The water they used to drink was fetched from a spring located a kilometer away, but they had to get up very early, otherwise it would be empty. “We drank from that spring,” she said.
During the May to October rainy season there is no problem keeping the polyethylene bag full, Ramirez said. But during the dry season, they will have to establish a mechanism for using the resource wisely.
It is estimated that the 25,000 liters stored in the bag are equivalent to five tanker trucks, and can supply a family for 15 days to one month, depending on the use, although each system installed in El Salvador is intended for 15 families.
“We can’t say this completely meets the needs of those 15 families; this is for filling a couple of jugs for drinking water and to use for basic things,” she stressed.
And when the water runs out in the summer, the participating municipalities have committed to sending tanker trucks and keep the bags filled, so there will always be water.
The basic idea is that the harvested water is exclusively for drinking, so the families involved in the program have received a filter to make it potable.
The University of El Salvador will provide equipment and scientific personnel to measure the quality of the water that has been purified, said Marta Alfaro, mayor of Jerusalen, one of the municipalities participating in the programme.
One of these systems is currently being installed in the Jerusalen neighborhood of El Progreso, and another in the village of Veracruz.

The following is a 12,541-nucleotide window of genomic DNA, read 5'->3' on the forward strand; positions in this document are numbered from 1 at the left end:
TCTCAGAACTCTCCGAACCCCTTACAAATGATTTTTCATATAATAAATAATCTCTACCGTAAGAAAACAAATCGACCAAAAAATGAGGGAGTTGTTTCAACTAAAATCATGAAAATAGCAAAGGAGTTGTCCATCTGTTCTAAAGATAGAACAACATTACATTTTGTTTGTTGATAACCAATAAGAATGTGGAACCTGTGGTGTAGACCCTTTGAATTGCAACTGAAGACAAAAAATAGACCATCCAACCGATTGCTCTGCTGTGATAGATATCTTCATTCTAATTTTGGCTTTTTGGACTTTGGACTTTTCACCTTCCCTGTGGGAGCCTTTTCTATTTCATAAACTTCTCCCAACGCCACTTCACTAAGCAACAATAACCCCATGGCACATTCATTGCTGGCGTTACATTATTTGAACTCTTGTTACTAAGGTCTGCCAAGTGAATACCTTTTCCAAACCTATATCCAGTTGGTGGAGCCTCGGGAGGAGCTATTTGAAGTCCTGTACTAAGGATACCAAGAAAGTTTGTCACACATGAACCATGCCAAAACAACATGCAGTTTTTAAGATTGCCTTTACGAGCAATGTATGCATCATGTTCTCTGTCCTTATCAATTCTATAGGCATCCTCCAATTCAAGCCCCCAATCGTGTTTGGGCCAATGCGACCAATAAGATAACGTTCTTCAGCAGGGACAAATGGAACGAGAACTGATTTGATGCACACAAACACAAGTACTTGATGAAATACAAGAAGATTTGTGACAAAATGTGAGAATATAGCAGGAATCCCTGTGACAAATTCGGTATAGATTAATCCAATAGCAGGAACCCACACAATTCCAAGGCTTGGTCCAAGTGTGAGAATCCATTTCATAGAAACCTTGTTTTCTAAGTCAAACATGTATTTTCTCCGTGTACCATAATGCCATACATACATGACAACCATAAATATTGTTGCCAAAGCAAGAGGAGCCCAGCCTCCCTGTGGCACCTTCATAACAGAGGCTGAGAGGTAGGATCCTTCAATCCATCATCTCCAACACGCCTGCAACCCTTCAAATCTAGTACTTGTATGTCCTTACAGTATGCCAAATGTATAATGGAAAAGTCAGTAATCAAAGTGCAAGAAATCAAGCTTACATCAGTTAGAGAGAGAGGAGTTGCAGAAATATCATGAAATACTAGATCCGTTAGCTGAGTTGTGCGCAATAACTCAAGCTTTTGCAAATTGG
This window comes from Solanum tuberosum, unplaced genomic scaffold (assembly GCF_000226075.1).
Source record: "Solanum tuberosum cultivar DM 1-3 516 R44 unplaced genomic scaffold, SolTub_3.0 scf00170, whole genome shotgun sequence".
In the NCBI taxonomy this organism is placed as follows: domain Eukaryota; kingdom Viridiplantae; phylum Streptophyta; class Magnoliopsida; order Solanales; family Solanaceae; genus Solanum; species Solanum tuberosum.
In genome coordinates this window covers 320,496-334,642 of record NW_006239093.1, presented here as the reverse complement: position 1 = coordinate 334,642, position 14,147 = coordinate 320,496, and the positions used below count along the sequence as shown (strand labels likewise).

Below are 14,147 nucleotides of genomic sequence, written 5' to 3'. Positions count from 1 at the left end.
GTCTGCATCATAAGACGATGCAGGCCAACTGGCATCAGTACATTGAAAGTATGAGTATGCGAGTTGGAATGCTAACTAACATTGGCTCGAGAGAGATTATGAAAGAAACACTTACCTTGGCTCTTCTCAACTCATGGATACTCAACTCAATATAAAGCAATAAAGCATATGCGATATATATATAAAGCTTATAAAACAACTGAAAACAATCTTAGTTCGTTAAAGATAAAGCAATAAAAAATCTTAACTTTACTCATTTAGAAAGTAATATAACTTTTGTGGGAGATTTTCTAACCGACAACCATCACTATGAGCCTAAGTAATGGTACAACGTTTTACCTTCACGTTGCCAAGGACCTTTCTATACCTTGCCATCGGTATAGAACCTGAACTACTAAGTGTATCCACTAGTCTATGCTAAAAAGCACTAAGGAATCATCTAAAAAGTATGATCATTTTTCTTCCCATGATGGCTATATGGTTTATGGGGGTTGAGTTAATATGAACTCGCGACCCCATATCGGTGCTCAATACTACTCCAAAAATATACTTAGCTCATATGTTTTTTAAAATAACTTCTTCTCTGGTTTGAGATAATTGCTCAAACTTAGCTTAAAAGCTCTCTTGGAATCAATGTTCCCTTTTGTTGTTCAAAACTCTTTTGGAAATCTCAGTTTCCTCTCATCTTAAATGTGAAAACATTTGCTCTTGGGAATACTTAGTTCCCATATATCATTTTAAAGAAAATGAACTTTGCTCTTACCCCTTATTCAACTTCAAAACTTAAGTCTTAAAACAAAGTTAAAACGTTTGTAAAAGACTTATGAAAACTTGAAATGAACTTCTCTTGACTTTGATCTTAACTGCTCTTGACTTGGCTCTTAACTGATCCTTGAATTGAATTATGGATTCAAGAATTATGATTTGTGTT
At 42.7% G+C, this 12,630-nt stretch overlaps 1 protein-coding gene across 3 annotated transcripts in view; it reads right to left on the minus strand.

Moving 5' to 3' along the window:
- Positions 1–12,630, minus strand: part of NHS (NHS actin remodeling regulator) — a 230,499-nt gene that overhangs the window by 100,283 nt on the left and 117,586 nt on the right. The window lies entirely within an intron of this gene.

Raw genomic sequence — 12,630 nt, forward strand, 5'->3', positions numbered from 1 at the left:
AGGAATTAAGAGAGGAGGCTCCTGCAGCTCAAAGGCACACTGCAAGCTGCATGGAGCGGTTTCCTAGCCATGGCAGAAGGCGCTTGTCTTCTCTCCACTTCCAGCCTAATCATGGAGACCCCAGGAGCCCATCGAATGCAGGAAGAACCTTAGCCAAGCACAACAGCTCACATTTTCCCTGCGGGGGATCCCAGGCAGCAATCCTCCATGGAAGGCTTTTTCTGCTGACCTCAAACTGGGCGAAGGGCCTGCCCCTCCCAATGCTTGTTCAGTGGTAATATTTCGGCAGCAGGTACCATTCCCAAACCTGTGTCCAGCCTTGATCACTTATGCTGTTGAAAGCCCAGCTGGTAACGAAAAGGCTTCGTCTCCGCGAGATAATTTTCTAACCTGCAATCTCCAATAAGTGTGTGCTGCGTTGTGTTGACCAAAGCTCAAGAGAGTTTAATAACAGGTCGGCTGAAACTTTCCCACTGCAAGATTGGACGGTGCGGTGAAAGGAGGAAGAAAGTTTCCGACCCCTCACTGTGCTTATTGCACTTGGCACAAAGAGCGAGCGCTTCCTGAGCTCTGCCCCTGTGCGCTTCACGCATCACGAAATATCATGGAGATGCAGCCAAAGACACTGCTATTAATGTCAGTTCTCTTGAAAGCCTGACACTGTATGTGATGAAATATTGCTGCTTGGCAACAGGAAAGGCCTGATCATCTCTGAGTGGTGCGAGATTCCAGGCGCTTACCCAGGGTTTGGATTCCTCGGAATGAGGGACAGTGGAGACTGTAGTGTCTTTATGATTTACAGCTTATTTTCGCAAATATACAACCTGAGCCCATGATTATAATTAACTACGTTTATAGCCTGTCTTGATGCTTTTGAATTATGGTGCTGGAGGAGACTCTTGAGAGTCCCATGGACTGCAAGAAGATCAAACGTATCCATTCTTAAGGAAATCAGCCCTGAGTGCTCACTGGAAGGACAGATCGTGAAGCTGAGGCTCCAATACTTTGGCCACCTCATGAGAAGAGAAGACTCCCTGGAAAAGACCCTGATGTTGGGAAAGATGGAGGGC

“We want to keep installing more systems, it’s not so costly, but the thing is that this year it was not included in the budget,” Alfaro told IPS.
For the next year her administration will include in the budget the installation of 10 systems in 10 other communities.
Each system costs around 1,400 dollars, Vilma Chanta, a researcher in territorial development for the non-governmental National Development Foundation, told IPS.
The plan to harvest rainwater is “a short-term solution for rural communities, instead of installing water pipes connected to the national grid or other mechanisms, which would be for the medium and long term,” added Chanta, who is also a volunteer at the Water Youth Network, an independent space promoted by GWP Central America.
And with the already visible climate change effects, this effort “has the potential to be an alternative for the adaptation to climate change impacts,” she said.
Jorge García, of the Ministry of the Environment and Natural Resources’ Water Fund, told IPS that one of the main goals of the water plan is to store water in large reservoirs, to address the problem of scarcity.
The plan would cost about 1.2 billion dollars, he said.
“This pilot project in the Jiboa Valley will set a precedent that can be replicated,” he said.
And while the water collected is primarily for drinking, Lorena Ramírez, from Hacienda Nueva Oriente, said that because in the rainy season the bag fills up quickly and must be drained, she plans to capture that surplus in a small well and use it in her garden.
“That way I use it to cover our main needs and irrigate my milpa (traditional corn crop) and my crops of beans, tomatoes and green beans, and without affecting the other 14 families,” she concluded.